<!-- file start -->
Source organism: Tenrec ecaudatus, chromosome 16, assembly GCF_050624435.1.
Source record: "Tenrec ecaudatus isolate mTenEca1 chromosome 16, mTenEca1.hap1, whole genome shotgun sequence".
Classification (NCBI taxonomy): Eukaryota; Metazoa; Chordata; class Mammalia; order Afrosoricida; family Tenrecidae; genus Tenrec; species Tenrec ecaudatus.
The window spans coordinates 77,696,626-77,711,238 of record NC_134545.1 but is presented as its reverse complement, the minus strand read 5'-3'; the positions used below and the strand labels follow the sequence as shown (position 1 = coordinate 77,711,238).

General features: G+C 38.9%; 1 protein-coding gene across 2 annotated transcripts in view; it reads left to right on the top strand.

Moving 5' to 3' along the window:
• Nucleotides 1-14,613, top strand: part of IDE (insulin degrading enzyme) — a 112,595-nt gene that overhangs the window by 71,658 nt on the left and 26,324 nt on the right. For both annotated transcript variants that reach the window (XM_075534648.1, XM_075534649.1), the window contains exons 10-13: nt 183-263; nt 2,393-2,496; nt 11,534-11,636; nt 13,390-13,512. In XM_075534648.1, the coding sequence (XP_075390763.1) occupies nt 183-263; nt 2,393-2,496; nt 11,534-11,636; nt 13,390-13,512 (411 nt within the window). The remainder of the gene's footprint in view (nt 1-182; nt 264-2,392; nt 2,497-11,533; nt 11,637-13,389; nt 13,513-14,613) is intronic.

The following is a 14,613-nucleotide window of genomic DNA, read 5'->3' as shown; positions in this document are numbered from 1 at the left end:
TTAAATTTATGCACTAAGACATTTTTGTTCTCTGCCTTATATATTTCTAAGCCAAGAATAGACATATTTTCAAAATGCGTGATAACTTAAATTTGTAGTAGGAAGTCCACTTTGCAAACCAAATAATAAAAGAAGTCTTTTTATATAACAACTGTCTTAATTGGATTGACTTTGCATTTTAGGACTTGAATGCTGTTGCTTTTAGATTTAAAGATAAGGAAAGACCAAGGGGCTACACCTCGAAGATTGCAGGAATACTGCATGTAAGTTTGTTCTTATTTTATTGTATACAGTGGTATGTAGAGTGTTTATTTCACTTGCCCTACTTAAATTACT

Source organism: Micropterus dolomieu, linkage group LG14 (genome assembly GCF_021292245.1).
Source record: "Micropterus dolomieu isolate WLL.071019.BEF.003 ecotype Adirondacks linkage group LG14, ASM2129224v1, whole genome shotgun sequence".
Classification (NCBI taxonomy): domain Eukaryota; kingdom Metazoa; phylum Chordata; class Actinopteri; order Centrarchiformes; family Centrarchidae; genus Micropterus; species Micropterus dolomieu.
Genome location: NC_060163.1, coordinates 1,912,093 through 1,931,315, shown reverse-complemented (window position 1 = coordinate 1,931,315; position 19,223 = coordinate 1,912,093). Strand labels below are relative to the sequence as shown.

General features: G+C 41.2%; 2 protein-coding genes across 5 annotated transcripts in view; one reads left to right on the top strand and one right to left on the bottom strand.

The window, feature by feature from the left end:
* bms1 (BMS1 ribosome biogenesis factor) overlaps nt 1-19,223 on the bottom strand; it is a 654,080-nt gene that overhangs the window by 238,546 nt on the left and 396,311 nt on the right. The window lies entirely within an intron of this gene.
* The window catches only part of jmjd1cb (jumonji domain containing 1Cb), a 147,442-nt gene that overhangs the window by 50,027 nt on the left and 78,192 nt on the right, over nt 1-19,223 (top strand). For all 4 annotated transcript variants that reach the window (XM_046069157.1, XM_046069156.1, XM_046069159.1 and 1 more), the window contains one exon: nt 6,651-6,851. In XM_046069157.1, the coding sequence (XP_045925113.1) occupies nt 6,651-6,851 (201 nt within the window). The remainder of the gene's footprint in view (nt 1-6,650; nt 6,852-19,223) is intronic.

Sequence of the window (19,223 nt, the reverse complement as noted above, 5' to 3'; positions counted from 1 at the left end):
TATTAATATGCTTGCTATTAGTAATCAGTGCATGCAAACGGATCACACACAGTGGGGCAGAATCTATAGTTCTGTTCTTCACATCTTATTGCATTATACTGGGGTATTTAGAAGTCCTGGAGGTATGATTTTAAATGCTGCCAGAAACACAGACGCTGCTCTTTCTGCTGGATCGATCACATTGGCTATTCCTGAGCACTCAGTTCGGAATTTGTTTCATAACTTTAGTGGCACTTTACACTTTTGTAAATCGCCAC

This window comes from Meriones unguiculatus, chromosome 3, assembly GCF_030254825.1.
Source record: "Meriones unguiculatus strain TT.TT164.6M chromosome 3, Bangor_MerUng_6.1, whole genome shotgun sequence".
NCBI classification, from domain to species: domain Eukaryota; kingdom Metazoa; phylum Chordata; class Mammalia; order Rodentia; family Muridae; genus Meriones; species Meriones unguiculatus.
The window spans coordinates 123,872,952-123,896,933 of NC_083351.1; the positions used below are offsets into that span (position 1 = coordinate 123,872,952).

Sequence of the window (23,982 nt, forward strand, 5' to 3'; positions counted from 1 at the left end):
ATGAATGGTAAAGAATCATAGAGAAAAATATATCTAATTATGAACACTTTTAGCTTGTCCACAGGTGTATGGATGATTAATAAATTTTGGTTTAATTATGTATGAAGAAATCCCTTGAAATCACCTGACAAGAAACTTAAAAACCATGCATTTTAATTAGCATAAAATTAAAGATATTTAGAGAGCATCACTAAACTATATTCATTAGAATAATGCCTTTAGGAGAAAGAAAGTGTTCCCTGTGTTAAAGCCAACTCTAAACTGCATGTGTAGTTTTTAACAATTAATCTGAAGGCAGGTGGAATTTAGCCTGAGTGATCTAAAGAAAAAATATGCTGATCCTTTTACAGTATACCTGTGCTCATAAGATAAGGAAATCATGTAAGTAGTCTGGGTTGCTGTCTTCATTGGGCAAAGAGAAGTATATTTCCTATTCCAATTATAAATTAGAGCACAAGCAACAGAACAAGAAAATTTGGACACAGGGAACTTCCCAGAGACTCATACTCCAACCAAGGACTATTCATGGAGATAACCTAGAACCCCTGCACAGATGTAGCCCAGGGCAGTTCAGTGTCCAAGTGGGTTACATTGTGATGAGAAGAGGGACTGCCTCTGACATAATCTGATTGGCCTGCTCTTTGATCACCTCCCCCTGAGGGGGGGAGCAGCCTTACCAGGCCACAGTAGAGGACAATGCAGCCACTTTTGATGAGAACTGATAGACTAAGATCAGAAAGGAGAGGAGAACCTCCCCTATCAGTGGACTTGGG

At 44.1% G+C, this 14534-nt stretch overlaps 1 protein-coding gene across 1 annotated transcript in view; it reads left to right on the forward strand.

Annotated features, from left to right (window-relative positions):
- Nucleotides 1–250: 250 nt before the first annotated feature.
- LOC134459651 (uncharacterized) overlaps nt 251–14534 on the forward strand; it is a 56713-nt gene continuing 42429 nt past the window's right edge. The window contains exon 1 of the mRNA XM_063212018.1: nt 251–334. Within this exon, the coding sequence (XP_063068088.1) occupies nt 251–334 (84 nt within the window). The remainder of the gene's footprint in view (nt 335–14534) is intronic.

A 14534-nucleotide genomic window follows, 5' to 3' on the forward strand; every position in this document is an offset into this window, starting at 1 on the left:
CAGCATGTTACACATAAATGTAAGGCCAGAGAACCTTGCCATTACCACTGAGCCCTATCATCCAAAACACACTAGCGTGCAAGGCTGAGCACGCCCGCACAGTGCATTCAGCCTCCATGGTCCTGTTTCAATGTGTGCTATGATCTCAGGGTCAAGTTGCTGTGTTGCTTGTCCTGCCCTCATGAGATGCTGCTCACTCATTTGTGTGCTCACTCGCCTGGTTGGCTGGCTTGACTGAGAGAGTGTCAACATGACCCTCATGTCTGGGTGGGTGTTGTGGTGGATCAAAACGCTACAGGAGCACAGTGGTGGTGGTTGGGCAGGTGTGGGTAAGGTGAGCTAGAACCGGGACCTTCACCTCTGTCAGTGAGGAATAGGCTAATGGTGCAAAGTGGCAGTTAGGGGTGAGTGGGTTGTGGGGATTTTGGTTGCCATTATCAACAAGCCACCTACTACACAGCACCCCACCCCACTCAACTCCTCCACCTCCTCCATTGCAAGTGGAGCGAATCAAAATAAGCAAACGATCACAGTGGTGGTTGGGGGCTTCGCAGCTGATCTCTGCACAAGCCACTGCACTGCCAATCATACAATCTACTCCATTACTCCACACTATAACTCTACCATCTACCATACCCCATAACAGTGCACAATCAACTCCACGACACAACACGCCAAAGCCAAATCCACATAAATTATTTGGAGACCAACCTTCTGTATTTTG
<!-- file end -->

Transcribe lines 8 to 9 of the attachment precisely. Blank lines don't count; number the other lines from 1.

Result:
The following is a 14,613-nucleotide window of genomic DNA, read 5'->3' as shown; positions in this document are numbered from 1 at the left end:
TTAAATTTATGCACTAAGACATTTTTGTTCTCTGCCTTATATATTTCTAAGCCAAGAATAGACATATTTTCAAAATGCGTGATAACTTAAATTTGTAGTAGGAAGTCCACTTTGCAAACCAAATAATAAAAGAAGTCTTTTTATATAACAACTGTCTTAATTGGATTGACTTTGCATTTTAGGACTTGAATGCTGTTGCTTTTAGATTTAAAGATAAGGAAAGACCAAGGGGCTACACCTCGAAGATTGCAGGAATACTGCATGTAAGTTTGTTCTTATTTTATTGTATACAGTGGTATGTAGAGTGTTTATTTCACTTGCCCTACTTAAATTACT